- July 7, 2016
Amid Russia’s widespread doping scandal and in the face of the Russian athletes ban, one particular athlete received a reprieve. Yuliya Stepanova, a Russian track athlete, will be allowed to run as a “neutral athlete” in the European Championships and potentially compete in the 2016 Olympics.
Stepanova and her husband, Vitaly, exposed the scale of the Russian team’s systemic doping scheme. Vitaly worked as an official in the Russian Anti-Doping Agency. In 2011, Stepanova was banned from international competition following abnormalities in her “biological passport.” She was suspended from the sport for two years. Following the suspension, the Stepanovas worked with German journalist Hajo Seppolt and secretly taped athletes and coaches discussing doping.
Last month, the International Association of Athletics Federations (IAAF) maintained a ban of Russian athletes from global competition. However, the IAAF created the “exceptional eligibility” rule that works as an exemption of the ban. An athlete who has made a “truly exceptional contribution to the protection and promotion of clean athletes” can be exempted from any team ban. More than 80 Russians have applied for exemption from Russian’s ban. According to the IAAF, only athletes “who are individually cleared to compete will be able to go to Rio.” Applicants must email evidence proving clean anti-doping records. The deadline to apply was July 4, and decisions will likely by July 18, two weeks before the start of Rio.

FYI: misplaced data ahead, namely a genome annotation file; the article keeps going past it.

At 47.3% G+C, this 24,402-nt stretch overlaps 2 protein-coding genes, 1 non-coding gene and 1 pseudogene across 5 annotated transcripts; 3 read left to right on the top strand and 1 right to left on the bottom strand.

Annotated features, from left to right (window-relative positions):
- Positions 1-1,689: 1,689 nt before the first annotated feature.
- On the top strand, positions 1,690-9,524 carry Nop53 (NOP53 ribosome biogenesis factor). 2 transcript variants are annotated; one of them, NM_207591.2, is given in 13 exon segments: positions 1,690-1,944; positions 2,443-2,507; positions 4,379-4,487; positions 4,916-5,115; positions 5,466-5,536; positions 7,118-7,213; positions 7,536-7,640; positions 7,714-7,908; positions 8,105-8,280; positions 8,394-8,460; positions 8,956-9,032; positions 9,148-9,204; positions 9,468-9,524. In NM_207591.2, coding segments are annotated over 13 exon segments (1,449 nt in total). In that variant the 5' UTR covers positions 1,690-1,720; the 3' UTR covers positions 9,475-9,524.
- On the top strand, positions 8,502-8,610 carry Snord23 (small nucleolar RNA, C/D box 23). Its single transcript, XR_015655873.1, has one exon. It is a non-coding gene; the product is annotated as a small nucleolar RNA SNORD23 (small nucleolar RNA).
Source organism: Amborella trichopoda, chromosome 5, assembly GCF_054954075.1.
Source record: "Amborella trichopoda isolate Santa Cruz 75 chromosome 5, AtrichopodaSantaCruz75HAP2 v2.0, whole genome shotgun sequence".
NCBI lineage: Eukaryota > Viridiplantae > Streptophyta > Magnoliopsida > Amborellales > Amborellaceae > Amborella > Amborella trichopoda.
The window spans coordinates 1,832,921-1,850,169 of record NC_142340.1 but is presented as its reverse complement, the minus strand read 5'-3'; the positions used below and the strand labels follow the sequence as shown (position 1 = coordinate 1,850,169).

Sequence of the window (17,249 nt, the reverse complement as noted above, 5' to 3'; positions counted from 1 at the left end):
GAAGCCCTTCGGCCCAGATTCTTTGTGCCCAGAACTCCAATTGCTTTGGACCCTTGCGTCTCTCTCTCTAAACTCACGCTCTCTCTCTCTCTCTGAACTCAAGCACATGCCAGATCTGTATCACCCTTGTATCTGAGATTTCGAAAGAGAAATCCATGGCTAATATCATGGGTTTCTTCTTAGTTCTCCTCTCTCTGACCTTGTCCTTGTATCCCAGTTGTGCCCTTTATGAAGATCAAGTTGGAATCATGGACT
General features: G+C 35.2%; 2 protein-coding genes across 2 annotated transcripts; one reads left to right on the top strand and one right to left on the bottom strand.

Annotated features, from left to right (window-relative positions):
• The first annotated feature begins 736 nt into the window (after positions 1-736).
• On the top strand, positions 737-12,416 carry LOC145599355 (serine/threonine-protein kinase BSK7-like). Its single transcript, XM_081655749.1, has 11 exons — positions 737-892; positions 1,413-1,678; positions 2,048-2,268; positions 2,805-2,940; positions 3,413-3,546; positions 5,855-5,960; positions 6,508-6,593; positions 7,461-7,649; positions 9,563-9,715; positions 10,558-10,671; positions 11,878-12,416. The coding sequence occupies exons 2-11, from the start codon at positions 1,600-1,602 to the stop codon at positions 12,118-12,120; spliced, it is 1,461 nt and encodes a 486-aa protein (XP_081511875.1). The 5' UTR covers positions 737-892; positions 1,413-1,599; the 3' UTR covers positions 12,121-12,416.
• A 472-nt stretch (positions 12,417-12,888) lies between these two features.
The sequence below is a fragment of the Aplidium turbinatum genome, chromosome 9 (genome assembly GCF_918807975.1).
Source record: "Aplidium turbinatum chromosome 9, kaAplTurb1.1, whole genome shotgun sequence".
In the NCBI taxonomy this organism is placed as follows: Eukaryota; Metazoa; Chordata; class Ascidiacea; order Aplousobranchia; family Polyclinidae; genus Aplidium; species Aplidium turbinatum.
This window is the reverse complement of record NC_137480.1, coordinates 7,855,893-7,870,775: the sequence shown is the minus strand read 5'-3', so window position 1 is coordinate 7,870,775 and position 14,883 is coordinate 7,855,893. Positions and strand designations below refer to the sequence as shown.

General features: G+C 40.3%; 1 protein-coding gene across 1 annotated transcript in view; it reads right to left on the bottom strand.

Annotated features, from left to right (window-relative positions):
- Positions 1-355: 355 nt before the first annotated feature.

The IAAF doping review board voted unanimously to accept Stepanova’s application for exemption. According to its statement, “Stepavanova is now eligible to compete in international competitions as an independent neutral athlete.” However, this is not the end of the road for Stepanova. Her “participation as a neutral athlete in international competition is still subject to acceptance by the organizer of the competition.” Stepanova is the first athlete to be exempted.
Rio 2016 presents a conundrum for the international community. The International Olympic Committee (IOC) and the IAAF “have been at odds” over decisions related to the Russian doping scandal. There are questions of how and if athletes will be represented, once they are screened. The IOC’s response to exempting Stepanova is that it had “taken note.” Currently, the IOC has not suspended the Russian Olympic Committee — potentially meaning that athletes will compete under the Russian flag.Tags: 2016 Olympics, Russia, Yuliya Stepanova